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Incomplete streets : processes, practices and possibilities

Author: Stephen Zavestoski; Julian Agyeman
Publisher: London ; New York : Routledge, Taylor & Francis Group, 2015.
Series: Routledge, equity, justice, and the sustainable city series.
Edition/Format:   Print book : EnglishView all editions and formats
Summary:
"The 'Complete Streets' concept and movement in urban planning and policy has been hailed by many as a revolution that aims to challenge the auto-normative paradigm by reversing the broader effects of an urban form shaped by the logic of keeping automobiles moving. By enabling safe access for all users, Complete Streets promise to make cities more walkable and livable and at the same time more sustainable. This book
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Document Type: Book
All Authors / Contributors: Stephen Zavestoski; Julian Agyeman
ISBN: 9780415725866 0415725860 9780415725873 0415725879
OCLC Number: 871340880
Description: xviii, 325 pages : illustrations ; 24 cm.
Contents: Complete streets: what's missing? / Stephen Zavestoski and Julian Agyeman --
Part I: Processes --
Of love affairs and other stories / Peter Norton --
Moving beyond Fordism: "Complete streets" and the changing political economy of urban transportation / Aaron Golub --
Urban spatial mobility in the age of sustainability / Themis Chronopoulos --
The unbearable weight of irresponsibility and the lightness of tumbleweeds: cumulative irresponsibility in neoliberal streetcapes / Do J. Lee --
The street as ecology / Vikas Mehta --
Part II: Practices --
Curbing cruising: lowriding and the domesticaiton of Denver's Northside / Sig Langegger --
Recruiting people like you: socioeconomic sustainability in Minneapolis's bicycle infrastructure / Melody Hoffmann --
"One day, the white people are going to want these houses again": understanding gentrification through the North Oakland farmers market / Josh Cadji and Alison Hope Alkon --
Reversing complete streets disparities: Portland's community watershed stewardship program / Erin Goodling and Cameron Herrington --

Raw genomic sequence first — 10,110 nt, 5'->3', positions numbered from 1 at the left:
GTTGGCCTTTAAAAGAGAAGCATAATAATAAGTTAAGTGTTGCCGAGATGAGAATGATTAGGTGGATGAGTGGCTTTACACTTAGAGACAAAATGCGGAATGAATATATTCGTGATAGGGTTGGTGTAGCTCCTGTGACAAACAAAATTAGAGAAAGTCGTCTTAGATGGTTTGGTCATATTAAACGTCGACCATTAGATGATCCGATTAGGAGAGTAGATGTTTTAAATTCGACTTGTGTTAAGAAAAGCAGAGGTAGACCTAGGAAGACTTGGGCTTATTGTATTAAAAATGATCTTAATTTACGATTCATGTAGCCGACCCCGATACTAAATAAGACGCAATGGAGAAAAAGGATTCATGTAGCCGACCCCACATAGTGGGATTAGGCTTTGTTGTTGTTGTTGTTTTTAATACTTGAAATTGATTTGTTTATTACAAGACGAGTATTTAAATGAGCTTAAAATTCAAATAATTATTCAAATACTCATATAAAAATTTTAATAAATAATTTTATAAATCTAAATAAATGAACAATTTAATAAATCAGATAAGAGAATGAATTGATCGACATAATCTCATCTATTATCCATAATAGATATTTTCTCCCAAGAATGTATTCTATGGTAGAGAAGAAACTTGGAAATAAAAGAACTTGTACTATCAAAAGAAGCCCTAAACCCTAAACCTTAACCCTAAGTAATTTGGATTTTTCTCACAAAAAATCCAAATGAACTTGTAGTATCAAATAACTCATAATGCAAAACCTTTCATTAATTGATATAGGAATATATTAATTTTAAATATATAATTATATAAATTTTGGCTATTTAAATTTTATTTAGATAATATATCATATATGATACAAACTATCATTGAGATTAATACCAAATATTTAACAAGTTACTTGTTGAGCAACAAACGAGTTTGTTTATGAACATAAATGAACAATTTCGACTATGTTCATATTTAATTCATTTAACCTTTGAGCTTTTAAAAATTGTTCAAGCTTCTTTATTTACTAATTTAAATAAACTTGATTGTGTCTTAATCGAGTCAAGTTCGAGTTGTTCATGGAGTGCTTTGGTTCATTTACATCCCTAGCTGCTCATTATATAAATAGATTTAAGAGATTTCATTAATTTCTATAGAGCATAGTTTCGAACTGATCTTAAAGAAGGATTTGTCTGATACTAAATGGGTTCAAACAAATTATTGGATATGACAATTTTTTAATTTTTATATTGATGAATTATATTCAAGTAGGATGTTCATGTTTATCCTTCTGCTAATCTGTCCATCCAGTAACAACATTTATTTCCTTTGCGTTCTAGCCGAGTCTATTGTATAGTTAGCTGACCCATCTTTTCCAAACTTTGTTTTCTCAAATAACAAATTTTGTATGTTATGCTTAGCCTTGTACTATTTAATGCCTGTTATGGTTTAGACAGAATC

Part III: Possibilities --
Compl(eat)ing the streets: legalizing sidewalk food vending in Los Angeles / Mark Vallianatos --
Fixing the city in the context of neoliberalism: institutionalized DIY / Lusi Morhayim --
The most compelte street in the world: a dream deferred and co-opted / Anna Livia Brand --
The politics of sustainability: contesting urban bikeway development in Portland Oregon / Thaddeus R. Miller and Amy Lubitow --
Incomplete streets, complete regions: in search of an equitable scale / Karen Chapple --
Towards an understandable complete streets: equity, justice, and sustainability / Stephen Zavestoski and Julian Agyeman.
Series Title: Routledge, equity, justice, and the sustainable city series.
Responsibility: edited by Stephen Zavestoski and Julian Agyeman.

Abstract:

"The 'Complete Streets' concept and movement in urban planning and policy has been hailed by many as a revolution that aims to challenge the auto-normative paradigm by reversing the broader effects of an urban form shaped by the logic of keeping automobiles moving. By enabling safe access for all users, Complete Streets promise to make cities more walkable and livable and at the same time more sustainable. This book problematizes the Complete Streets concept by suggesting that streets should not be thought of as merely physical spaces, but as symbolic and social spaces. When important social and symbolic narratives are missing from the discourse and practice of Complete Streets, what actually results are incomplete streets. The volume questions whether the ways in which complete streets narratives, policies, plans and efforts are envisioned and implemented might be systematically reproducing many of the urban spatial and social inequalities and injustices that have characterized cities for the last century or more. From critiques of a "mobility bias" rooted in the neoliberal foundations of the Complete Streets concept, to concerns about resulting environmental gentrification, the chapters in Incomplete Streets variously call for planning processes that give voice to the historically marginalized and, more broadly, that approach streets as dynamic, fluid and public social places. This interdisciplinary book is aimed at students, researchers and professionals in the fields of urban geography, environmental studies, urban planning and policy, transportation planning, and urban sociology."--

"The most prolific and persistent product of the unfolding vision of 'liveable cities' and 'cities for people' has been the genesis and growth of 'complete streets;' a concept and movement that has exploded across the urban planning, transportation planning, environmental policy, sustainable communities, and other scenes. This book about those where important missing narratives in the complete streets discourse and practice result in streets that are "complete" for some but not others. It applies a critical perspective on the rhetoric and practice of complete streets that goes beyond seeing streets as merely functional spaces for moving people and objects"--

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"The "Complete Streets" approach seems to be a feasible way to improve access, health, and economic activity. But are we really challenging inequality and inequity by designing and building "Complete Read more...

 
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